“Protection of Community Children in Adoption Cases A Top Priority”

August 19, 2016


By Gov. Stephen Roe Lewis

Gila River Indian Community


As Governor of the Gila River Indian Community, I write today to clarify what was left out of last week’s media coverage of a disappointing decision from the Arizona Court of Appeals in connection with a state court case involving a now-2-year-old child, A.D., a member of the Gila River Indian Community who is currently in the foster care of a non-Indian couple.


Sadly, A.D. has spent most of her life in the foster care system. The Community has been an active participant in the foster proceedings surrounding A.D. since the proceedings began shortly after her birth.  In these proceedings and efforts, the Community has worked closely with the State Department of Child Welfare in a cooperative way to determine what is in A.D.’s best interests. 


Recently, in an effort to ensure that the decision about her best interests is made in accordance with the federal law, policy and federal guidelines regarding custody of Native American children, the Community, with the agreement and support of the State Department of Child Welfare, made a request to the State Court in which proceedings were then being held to transfer the case to the Community’s Children’s Court for a determination of what is the best path forward for A.D.  As I noted, this was done in accordance the federal law, policy and practice governing such cases, overall, and with the full support and cooperation of the State authorities because they recognize that, consistent with the governing federal law, the best forum to deal with the questions of the best interests of a Native American child is a tribal court that understands the importance and role of the tribe’s history, culture and traditions.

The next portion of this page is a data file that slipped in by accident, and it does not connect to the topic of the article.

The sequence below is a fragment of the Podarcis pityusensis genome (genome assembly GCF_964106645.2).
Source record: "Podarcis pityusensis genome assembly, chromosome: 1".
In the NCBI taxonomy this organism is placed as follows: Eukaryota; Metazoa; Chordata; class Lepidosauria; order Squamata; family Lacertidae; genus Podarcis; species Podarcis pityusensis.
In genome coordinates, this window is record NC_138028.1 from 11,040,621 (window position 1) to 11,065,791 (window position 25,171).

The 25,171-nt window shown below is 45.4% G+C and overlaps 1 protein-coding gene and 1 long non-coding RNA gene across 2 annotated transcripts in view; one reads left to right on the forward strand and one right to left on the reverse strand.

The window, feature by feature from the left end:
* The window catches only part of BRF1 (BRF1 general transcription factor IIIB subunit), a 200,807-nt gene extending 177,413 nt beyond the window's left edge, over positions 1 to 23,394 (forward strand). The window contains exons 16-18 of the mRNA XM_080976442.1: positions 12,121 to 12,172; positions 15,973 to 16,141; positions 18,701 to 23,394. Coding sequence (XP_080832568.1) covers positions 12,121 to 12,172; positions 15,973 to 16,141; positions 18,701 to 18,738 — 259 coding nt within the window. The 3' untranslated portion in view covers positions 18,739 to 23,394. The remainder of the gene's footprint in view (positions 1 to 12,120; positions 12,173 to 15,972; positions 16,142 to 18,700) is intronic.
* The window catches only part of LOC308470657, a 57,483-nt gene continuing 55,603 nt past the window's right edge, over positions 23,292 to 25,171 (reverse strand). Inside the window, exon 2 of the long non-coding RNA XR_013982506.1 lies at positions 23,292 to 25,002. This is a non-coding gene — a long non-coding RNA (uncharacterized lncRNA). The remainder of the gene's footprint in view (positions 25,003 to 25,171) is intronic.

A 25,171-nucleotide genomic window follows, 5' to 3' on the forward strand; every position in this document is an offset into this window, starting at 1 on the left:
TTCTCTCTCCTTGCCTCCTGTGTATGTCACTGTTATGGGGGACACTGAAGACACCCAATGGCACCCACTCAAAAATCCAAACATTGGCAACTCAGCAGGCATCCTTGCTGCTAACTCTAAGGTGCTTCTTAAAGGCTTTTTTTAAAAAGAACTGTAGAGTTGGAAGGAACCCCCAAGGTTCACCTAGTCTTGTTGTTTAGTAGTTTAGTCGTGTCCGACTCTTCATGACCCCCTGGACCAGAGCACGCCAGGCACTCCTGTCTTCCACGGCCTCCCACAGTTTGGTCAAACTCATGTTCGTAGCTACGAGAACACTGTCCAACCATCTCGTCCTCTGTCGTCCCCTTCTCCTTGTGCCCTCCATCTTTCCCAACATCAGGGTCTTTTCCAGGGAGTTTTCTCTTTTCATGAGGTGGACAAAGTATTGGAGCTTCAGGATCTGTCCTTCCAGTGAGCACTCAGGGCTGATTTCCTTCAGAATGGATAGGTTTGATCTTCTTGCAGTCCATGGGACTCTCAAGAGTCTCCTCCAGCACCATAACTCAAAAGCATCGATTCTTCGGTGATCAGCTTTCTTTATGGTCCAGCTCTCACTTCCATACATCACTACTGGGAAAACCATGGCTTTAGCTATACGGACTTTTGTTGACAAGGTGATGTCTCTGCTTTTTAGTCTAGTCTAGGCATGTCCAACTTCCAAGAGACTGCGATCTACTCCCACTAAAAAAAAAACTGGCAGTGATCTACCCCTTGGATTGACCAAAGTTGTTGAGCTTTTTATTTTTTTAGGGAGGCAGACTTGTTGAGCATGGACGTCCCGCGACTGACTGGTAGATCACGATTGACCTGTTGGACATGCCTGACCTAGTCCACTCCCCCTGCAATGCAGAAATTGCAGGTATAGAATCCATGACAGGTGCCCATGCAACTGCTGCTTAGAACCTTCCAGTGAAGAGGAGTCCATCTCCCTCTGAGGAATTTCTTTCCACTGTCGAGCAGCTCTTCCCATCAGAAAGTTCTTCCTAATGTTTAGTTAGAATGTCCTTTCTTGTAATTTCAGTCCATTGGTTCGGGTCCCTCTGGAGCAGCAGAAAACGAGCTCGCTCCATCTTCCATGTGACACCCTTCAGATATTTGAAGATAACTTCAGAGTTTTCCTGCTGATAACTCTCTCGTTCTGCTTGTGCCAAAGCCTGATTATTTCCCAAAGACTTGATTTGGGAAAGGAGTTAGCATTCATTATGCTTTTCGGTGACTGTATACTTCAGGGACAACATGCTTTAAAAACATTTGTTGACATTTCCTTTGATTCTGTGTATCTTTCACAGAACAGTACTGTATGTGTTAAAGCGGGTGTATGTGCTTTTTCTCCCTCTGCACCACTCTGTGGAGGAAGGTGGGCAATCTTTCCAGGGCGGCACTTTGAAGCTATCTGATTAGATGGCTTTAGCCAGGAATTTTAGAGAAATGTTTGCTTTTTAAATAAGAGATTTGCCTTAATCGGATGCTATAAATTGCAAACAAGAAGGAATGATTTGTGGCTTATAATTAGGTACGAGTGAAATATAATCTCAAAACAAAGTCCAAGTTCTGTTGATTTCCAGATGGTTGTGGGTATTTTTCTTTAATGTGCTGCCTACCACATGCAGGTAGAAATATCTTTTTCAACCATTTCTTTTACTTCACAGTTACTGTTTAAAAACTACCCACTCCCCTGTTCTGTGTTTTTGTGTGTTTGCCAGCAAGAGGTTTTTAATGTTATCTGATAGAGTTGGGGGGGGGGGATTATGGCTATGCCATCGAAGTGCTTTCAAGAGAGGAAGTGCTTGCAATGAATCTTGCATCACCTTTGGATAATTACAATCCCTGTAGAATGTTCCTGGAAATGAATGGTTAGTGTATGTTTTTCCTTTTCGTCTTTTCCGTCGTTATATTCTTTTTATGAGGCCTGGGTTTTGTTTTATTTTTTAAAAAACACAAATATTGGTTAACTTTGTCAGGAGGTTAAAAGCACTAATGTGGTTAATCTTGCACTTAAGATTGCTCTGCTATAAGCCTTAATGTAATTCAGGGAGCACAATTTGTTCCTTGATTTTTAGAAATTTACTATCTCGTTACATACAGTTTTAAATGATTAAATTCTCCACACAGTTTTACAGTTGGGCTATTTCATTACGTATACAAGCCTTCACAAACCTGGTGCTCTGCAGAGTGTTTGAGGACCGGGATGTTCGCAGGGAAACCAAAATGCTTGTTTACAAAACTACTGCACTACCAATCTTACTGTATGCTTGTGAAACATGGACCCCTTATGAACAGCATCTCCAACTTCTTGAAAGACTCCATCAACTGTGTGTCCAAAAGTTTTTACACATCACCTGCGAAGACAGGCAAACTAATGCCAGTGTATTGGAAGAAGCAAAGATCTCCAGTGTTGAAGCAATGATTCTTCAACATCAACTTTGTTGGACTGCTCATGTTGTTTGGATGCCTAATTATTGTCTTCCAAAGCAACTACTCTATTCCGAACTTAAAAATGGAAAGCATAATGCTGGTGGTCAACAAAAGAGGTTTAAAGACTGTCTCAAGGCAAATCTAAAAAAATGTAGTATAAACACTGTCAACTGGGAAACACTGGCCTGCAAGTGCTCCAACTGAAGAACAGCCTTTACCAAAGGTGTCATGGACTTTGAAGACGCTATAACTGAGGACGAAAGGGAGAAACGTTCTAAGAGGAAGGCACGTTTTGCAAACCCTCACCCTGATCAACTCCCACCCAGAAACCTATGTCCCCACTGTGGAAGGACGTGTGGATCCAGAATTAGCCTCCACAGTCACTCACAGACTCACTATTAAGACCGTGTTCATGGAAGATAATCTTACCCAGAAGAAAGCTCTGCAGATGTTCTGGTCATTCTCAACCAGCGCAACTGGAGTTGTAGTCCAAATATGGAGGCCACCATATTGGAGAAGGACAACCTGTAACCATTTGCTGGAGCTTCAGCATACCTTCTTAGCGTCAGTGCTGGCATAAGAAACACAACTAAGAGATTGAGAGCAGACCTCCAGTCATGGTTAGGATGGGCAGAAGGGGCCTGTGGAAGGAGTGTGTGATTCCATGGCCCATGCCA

The joint decision by the Community and the State to seek to transfer the case to the Community Children’s Court was challenged, however, by an outside interest group, the Goldwater Institute, that is seeking to use these Indian adoption cases to try and destroy the Indian Child Welfare Act (ICWA).  In a decision that ran counter to the law, policy, practice and intent of ICWA, a lower court decided to prevent A.D.’s case from being transferred to the Community’s Children’s Court. Last week, this erroneous decision was upheld on appeal, over the objections of not only the Gila River Indian Community but also the State of Arizona. This ruling disappoints our Community a great deal because it prevents us from being able to fully engage in trying to find a living situation that allows us to keep this precious child a part of our tribal community and raise her within her Native culture.


Protecting Akimel O’otham and Pee Posh children and families has always been a top priority for the Gila River Indian Community and my administration. Even as we determine whether to appeal the ruling in A.D.’s case, we have redoubled our commitment to defending ICWA and participating in the custody proceedings of our children.  Our children are an integral part of community and our future.  What is disheartening about the case at hand is that those involved in it seem more focused on attacking ICWA than on determining the best interests of A.D.


ICWA works. It’s a good law that for almost 40 years has protected the best interests of Indian children by promoting stability and security among Indian tribes and families. Our people deserve nothing less.  Across the United States, Indian children continue to be removed from their birth homes by state authorities at much higher rates than non-Indian children.


ICWA gives tribal governments and courts a protective role in such cases and has helped keep Indian families together and helped Indian children retain their cultural identity and heritage. 


Unfortunately, ICWA has come under attack in recent years by the non-Indian adoption industry – which thrives on Indian children – and by legal hired guns from groups like the Goldwater Institute.


If the Goldwater Institute has concerns about how the law is implemented, I urge them to work with tribal governments and organizations on best practices, rather than trying to eliminate a federal law that Senator Barry Goldwater himself supported.  The Gila River Indian Community’s priority will continue to do what is best for the general welfare of our people, including our children and families.